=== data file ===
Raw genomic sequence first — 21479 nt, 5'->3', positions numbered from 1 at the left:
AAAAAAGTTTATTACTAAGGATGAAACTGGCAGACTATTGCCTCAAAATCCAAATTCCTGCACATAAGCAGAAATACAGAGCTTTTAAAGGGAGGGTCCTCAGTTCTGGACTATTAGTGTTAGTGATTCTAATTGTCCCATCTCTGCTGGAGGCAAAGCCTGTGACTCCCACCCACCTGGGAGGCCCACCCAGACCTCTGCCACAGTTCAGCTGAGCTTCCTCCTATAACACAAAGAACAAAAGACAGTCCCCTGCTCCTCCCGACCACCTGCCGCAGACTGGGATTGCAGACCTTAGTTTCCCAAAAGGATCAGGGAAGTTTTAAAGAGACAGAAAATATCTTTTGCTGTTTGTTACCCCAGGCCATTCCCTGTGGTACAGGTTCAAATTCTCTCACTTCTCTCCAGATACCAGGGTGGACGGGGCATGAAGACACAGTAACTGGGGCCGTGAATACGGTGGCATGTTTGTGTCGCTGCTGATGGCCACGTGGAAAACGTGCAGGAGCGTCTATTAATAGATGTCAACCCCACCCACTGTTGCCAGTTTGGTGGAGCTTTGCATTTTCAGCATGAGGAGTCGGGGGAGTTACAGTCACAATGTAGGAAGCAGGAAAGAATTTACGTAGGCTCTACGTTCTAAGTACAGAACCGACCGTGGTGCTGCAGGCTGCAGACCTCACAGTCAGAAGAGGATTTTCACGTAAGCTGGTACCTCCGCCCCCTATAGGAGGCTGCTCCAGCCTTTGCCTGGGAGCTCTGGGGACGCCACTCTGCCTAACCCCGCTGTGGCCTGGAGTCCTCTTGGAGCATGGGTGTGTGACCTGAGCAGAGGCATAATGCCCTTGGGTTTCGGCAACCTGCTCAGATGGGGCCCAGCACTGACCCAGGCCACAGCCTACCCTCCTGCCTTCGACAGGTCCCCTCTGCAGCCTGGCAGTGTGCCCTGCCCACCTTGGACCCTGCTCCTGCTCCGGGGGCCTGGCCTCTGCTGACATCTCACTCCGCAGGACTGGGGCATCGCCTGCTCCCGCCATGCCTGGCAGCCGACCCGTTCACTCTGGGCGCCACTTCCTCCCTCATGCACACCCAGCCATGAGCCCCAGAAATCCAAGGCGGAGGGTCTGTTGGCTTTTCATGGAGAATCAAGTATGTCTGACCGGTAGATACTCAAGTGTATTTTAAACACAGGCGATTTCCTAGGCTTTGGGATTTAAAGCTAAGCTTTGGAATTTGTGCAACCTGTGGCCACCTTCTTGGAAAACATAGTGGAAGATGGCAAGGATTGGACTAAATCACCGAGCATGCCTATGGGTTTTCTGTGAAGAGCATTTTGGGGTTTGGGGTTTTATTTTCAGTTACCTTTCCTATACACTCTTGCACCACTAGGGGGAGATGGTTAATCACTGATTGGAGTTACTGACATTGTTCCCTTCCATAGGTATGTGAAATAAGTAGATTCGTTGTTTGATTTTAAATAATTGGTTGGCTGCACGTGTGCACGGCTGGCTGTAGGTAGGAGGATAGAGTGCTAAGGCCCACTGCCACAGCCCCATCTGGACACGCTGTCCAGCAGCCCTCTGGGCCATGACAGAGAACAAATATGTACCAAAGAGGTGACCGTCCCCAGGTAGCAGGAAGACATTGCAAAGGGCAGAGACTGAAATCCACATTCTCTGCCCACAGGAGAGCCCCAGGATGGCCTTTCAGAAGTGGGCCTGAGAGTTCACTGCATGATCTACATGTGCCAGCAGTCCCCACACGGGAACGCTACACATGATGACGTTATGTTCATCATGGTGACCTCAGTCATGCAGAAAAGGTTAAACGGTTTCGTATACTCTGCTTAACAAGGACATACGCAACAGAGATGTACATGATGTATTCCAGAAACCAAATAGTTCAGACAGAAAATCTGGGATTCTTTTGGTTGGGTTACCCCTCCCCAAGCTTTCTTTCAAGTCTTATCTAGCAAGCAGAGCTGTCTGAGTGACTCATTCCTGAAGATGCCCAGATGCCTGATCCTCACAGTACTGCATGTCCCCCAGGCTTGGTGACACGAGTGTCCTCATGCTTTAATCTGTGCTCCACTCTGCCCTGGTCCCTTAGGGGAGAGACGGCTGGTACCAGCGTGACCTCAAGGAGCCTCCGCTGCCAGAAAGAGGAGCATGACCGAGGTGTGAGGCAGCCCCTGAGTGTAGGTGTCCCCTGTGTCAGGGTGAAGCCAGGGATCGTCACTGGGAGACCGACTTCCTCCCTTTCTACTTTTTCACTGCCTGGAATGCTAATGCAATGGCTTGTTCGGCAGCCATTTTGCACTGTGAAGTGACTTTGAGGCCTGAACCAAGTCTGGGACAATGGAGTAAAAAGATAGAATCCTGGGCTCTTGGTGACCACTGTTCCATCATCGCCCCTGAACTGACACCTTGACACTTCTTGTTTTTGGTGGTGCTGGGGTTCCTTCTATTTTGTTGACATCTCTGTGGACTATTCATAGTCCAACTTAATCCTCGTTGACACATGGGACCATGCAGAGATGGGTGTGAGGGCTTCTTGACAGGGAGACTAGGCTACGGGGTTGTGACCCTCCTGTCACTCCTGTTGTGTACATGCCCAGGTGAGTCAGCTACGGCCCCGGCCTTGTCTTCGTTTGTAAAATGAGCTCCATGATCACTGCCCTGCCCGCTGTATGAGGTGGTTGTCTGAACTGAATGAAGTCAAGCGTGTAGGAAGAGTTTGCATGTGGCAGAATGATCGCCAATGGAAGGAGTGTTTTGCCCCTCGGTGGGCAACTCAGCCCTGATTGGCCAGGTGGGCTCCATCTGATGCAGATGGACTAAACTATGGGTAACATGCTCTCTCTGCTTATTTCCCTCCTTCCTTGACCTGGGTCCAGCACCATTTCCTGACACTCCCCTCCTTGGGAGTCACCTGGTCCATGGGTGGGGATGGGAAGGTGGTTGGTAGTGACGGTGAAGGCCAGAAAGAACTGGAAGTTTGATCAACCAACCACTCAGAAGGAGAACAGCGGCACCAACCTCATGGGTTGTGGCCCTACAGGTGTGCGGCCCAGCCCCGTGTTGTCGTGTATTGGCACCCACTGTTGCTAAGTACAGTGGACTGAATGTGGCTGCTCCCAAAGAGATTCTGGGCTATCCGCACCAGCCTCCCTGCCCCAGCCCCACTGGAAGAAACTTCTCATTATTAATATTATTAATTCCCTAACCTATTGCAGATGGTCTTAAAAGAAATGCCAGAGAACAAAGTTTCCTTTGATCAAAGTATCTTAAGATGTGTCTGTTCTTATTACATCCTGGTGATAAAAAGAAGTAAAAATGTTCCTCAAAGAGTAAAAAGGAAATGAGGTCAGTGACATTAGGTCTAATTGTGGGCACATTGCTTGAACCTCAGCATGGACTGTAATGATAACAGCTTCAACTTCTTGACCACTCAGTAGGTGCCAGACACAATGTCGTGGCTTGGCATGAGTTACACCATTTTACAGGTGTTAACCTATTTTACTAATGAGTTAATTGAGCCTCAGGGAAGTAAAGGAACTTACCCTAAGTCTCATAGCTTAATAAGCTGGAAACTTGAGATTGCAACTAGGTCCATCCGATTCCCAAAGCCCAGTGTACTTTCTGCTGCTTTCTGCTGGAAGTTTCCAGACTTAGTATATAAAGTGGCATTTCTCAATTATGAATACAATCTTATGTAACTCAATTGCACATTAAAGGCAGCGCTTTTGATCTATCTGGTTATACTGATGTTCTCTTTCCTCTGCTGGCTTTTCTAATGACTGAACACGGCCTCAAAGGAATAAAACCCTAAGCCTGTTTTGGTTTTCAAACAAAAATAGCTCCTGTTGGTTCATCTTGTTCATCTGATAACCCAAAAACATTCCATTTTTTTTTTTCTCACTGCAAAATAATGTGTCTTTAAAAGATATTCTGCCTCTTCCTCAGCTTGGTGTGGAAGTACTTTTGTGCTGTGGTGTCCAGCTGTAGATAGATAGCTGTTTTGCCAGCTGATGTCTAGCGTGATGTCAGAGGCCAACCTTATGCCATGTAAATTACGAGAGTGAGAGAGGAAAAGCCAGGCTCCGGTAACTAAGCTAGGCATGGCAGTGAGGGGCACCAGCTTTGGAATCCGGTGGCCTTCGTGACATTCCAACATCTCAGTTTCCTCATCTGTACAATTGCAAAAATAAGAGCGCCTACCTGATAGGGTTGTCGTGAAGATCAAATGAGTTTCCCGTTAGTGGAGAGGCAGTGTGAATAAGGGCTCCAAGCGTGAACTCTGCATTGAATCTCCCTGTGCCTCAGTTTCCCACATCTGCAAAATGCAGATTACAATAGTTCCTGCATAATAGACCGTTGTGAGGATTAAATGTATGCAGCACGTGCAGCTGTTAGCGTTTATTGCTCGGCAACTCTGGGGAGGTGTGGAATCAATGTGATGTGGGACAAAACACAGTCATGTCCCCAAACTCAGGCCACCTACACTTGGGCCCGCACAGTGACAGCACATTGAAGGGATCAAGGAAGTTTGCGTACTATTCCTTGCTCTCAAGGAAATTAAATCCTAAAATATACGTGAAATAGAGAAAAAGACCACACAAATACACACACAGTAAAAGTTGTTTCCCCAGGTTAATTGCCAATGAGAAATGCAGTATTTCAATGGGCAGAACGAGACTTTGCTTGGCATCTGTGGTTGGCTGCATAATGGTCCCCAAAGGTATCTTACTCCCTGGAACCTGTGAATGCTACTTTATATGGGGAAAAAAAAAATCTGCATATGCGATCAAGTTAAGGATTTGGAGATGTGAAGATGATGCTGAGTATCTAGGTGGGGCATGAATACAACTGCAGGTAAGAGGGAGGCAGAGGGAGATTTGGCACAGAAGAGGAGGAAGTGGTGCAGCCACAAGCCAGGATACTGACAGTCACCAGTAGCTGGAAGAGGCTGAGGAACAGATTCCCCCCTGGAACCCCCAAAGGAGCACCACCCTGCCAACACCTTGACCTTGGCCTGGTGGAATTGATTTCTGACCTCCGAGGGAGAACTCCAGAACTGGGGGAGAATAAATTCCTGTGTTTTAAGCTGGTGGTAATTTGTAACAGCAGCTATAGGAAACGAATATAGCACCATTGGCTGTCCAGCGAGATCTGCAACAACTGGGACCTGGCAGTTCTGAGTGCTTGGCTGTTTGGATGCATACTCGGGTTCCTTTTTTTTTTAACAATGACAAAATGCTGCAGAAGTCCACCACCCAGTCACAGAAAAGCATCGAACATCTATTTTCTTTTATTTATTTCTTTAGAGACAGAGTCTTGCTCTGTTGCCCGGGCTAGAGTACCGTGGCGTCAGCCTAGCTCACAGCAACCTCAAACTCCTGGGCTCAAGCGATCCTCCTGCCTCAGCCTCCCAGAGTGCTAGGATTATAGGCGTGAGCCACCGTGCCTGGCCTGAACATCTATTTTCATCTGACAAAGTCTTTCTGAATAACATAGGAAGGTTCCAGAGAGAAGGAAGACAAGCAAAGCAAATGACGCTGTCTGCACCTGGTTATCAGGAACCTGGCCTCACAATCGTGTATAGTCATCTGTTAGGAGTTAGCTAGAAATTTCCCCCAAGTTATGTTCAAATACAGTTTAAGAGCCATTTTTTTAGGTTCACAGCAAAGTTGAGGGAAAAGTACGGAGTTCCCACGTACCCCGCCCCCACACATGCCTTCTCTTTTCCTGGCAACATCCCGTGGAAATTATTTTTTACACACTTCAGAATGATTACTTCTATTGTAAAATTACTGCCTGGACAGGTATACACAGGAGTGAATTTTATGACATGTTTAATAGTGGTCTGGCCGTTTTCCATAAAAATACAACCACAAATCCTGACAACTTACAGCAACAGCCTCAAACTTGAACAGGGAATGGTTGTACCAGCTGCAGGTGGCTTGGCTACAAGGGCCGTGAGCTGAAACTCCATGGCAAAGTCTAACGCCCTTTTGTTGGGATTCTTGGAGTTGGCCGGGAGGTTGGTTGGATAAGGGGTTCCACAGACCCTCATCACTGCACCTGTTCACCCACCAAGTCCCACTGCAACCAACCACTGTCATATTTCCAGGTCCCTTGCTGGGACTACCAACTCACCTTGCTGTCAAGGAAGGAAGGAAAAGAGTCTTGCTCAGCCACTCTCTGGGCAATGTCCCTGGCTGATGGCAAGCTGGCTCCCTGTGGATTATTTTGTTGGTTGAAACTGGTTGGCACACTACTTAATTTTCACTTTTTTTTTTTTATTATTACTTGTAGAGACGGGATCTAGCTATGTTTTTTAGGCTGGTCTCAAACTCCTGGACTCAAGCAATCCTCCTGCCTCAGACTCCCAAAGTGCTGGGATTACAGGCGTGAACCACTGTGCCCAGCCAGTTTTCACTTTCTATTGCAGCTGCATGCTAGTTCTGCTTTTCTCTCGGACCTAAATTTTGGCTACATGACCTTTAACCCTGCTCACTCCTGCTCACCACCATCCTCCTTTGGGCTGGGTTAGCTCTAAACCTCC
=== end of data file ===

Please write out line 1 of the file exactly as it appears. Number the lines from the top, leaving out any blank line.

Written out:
Raw genomic sequence first — 21479 nt, 5'->3', positions numbered from 1 at the left: